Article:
In 2015, the Department of Basic Education (DBE), South Africa developed scripted lesson plans to support teachers in the delivery of sexuality education.
This paper tests the effectiveness of an entertainment education television series, MTV Shuga, aimed at providing information and changing attitudes and behaviors related to HIV/AIDS. Using a simple model, the paper shows that “edutainment” can work through an individual or a social channel.
The objective of this research was to better understand and document community-led interventions that aim to strengthen demand creation and uptake of HIV and sexual and reproductive health services, with a focus on engaging young people as beneficiaries, partners and implementers.
In spite of the importance of sexuality education and HIV and AIDS education in preventing HIV infections, Zimbabwean secondary school Guidance and Counseling teachers are not engaging optimally with the current Guidance and Counseling, HIV and AIDS & Life Skills education curriculum, and hen
Despite great progress made against HIV globally, adolescent girls and young women continue to be disproportionately at risk of new HIV infections. Urgent action to reduce the risk of adolescent girls and young women to HIV is vital to end the epidemic.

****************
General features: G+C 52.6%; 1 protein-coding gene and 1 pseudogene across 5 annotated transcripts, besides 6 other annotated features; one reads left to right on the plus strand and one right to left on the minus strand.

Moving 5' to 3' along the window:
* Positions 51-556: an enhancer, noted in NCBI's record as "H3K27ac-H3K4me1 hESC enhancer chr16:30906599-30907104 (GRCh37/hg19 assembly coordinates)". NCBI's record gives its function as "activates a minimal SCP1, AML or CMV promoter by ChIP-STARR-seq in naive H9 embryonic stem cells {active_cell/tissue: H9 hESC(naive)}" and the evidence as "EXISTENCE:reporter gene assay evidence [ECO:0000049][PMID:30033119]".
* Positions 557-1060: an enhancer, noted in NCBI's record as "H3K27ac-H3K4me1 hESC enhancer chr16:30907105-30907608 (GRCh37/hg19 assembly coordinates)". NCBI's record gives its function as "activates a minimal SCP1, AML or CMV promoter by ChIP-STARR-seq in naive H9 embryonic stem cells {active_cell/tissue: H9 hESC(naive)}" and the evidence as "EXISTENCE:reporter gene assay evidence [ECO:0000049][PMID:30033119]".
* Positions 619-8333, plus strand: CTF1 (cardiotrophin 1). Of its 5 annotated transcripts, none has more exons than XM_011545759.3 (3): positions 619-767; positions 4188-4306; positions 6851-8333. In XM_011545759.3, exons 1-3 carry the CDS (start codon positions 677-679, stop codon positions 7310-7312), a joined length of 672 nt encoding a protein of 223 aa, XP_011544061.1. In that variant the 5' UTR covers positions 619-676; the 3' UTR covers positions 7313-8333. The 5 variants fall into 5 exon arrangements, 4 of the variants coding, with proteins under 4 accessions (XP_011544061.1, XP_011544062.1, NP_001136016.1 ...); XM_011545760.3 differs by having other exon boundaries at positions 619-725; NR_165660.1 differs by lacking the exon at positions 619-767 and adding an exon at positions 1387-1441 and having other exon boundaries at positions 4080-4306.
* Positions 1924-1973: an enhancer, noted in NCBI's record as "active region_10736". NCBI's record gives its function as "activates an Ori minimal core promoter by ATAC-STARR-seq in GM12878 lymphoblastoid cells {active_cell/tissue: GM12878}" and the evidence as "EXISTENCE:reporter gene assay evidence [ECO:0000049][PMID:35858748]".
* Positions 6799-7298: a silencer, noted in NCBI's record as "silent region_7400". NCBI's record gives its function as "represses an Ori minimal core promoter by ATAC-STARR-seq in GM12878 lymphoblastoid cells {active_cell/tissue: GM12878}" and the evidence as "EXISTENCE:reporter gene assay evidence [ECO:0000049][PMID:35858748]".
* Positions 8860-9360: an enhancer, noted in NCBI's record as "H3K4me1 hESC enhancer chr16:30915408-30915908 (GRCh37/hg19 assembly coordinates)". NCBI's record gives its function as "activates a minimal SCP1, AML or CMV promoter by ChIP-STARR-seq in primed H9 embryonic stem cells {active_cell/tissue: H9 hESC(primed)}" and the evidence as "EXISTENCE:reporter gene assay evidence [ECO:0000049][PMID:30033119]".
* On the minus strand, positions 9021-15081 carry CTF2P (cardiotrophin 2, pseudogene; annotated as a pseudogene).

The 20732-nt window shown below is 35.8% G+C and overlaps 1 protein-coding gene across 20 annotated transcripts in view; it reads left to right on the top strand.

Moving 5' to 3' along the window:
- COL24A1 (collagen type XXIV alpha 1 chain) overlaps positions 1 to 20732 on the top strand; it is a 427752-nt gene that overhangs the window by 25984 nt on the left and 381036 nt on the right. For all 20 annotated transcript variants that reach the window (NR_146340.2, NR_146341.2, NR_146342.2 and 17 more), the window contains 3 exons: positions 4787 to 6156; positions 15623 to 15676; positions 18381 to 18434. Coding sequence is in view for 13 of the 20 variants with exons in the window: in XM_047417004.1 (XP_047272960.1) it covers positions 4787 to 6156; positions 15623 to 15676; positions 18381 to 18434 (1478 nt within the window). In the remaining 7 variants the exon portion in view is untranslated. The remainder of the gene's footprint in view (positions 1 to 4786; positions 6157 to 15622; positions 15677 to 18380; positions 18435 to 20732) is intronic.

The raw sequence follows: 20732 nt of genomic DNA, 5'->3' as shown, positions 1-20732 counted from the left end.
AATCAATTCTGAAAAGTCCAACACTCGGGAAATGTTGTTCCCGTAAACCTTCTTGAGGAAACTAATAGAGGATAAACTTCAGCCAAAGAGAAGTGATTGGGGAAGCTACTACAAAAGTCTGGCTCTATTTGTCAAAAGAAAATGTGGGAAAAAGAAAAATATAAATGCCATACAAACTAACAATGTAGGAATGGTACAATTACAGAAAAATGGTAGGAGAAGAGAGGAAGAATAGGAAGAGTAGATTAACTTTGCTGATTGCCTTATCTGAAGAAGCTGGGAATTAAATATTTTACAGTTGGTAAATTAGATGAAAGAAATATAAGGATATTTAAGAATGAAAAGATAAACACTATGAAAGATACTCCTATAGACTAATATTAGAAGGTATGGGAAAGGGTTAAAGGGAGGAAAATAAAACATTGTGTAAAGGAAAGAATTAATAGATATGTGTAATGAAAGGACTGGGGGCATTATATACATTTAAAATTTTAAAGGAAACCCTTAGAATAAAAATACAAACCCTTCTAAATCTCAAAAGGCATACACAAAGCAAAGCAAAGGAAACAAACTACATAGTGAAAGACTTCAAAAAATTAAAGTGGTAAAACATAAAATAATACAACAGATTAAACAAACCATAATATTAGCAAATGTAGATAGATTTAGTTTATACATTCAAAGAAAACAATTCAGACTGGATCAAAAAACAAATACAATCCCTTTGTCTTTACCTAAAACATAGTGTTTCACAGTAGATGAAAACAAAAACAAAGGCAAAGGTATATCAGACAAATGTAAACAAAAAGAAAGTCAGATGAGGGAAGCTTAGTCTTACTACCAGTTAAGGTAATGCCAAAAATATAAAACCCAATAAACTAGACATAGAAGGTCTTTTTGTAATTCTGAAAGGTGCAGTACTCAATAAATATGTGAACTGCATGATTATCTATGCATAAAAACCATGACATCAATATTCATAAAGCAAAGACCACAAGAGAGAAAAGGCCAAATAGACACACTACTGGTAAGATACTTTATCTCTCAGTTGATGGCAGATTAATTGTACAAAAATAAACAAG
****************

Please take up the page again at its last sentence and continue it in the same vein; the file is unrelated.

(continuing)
With support from the United States Agency for International Development (USAID) and in partnership with the South African National Department of Basic Education (DBE), the MEASURE Evaluation project is conducting an impact evaluation of the implementation of scripted lesson plans (SLPs) and supp
This READY to care leaflet and scorecard informs health providers about the dos and don’ts in service provision to adolescents and young people living with HIV. The leaflet was developed by and with young people living with HIV.
This paper provides information on the definition of SDG thematic indicator 4.7.2 “Percentage of schools that provided life skills-based HIV and sexuality education in the previous academic year” and two alternative methods of collection.
Proponents have promoted sexuality education as a means of empowering adolescents, yet it has been thwarted in many low and middle-income countries. Nigeria represents an exception. Despite social opposition, the government in 1999 unexpectedly approved sexuality education policy.
Interventions to keep adolescent girls and young women in school, or support their return to school, are hypothesised to also reduce HIV risk. Such interventions are included in the DREAMS combination package of evidence-based interventions.